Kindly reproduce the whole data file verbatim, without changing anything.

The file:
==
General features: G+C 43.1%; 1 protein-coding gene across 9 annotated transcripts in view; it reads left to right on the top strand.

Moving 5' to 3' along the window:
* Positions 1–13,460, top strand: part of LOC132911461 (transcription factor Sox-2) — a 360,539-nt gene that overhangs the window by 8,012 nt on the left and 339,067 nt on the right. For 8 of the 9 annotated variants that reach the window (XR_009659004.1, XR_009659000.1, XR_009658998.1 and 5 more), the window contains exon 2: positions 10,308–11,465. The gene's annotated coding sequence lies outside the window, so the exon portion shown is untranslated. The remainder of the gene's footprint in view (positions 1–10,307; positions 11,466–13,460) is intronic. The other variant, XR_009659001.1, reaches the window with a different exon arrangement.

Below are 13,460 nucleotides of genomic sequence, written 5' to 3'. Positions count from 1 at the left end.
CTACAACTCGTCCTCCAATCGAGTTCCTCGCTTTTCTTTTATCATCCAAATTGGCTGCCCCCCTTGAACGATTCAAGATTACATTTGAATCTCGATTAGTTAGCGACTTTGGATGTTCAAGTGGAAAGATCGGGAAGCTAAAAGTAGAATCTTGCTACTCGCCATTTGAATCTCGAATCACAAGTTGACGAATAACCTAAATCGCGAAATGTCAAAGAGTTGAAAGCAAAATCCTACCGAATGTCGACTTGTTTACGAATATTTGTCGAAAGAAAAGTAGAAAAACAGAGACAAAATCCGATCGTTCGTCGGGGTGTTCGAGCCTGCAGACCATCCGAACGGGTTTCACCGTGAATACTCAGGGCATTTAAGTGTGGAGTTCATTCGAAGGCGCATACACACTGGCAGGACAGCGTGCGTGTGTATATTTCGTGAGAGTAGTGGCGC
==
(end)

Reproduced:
General features: G+C 43.1%; 1 protein-coding gene across 9 annotated transcripts in view; it reads left to right on the top strand.

Moving 5' to 3' along the window:
* Positions 1–13,460, top strand: part of LOC132911461 (transcription factor Sox-2) — a 360,539-nt gene that overhangs the window by 8,012 nt on the left and 339,067 nt on the right. For 8 of the 9 annotated variants that reach the window (XR_009659004.1, XR_009659000.1, XR_009658998.1 and 5 more), the window contains exon 2: positions 10,308–11,465. The gene's annotated coding sequence lies outside the window, so the exon portion shown is untranslated. The remainder of the gene's footprint in view (positions 1–10,307; positions 11,466–13,460) is intronic. The other variant, XR_009659001.1, reaches the window with a different exon arrangement.

Below are 13,460 nucleotides of genomic sequence, written 5' to 3'. Positions count from 1 at the left end.
CTACAACTCGTCCTCCAATCGAGTTCCTCGCTTTTCTTTTATCATCCAAATTGGCTGCCCCCCTTGAACGATTCAAGATTACATTTGAATCTCGATTAGTTAGCGACTTTGGATGTTCAAGTGGAAAGATCGGGAAGCTAAAAGTAGAATCTTGCTACTCGCCATTTGAATCTCGAATCACAAGTTGACGAATAACCTAAATCGCGAAATGTCAAAGAGTTGAAAGCAAAATCCTACCGAATGTCGACTTGTTTACGAATATTTGTCGAAAGAAAAGTAGAAAAACAGAGACAAAATCCGATCGTTCGTCGGGGTGTTCGAGCCTGCAGACCATCCGAACGGGTTTCACCGTGAATACTCAGGGCATTTAAGTGTGGAGTTCATTCGAAGGCGCATACACACTGGCAGGACAGCGTGCGTGTGTATATTTCGTGAGAGTAGTGGCGC